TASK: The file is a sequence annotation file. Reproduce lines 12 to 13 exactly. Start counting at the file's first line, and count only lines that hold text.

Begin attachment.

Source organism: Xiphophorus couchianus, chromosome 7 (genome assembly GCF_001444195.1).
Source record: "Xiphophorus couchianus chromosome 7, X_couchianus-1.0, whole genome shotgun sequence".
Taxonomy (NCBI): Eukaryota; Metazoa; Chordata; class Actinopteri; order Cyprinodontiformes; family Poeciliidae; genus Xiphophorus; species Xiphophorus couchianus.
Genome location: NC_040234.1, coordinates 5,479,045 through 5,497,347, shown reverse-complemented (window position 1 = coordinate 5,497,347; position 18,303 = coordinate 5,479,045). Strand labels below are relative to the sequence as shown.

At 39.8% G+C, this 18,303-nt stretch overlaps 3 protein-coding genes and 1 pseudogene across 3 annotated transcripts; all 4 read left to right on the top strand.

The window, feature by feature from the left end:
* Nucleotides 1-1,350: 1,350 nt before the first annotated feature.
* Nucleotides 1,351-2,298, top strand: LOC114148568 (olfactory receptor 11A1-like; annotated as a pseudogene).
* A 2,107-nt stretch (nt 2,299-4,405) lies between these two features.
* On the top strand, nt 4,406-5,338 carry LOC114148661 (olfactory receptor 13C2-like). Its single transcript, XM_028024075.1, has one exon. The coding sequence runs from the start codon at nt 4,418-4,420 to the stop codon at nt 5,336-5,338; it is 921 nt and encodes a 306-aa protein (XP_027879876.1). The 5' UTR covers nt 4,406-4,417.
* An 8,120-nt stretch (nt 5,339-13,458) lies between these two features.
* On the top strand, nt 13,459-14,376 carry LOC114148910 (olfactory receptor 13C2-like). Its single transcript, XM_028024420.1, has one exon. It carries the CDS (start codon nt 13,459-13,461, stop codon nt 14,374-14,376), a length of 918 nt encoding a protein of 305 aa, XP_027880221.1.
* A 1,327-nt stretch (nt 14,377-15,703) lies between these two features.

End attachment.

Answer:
* On the top strand, nt 13,459-14,376 carry LOC114148910 (olfactory receptor 13C2-like). Its single transcript, XM_028024420.1, has one exon. It carries the CDS (start codon nt 13,459-13,461, stop codon nt 14,374-14,376), a length of 918 nt encoding a protein of 305 aa, XP_027880221.1.
* A 1,327-nt stretch (nt 14,377-15,703) lies between these two features.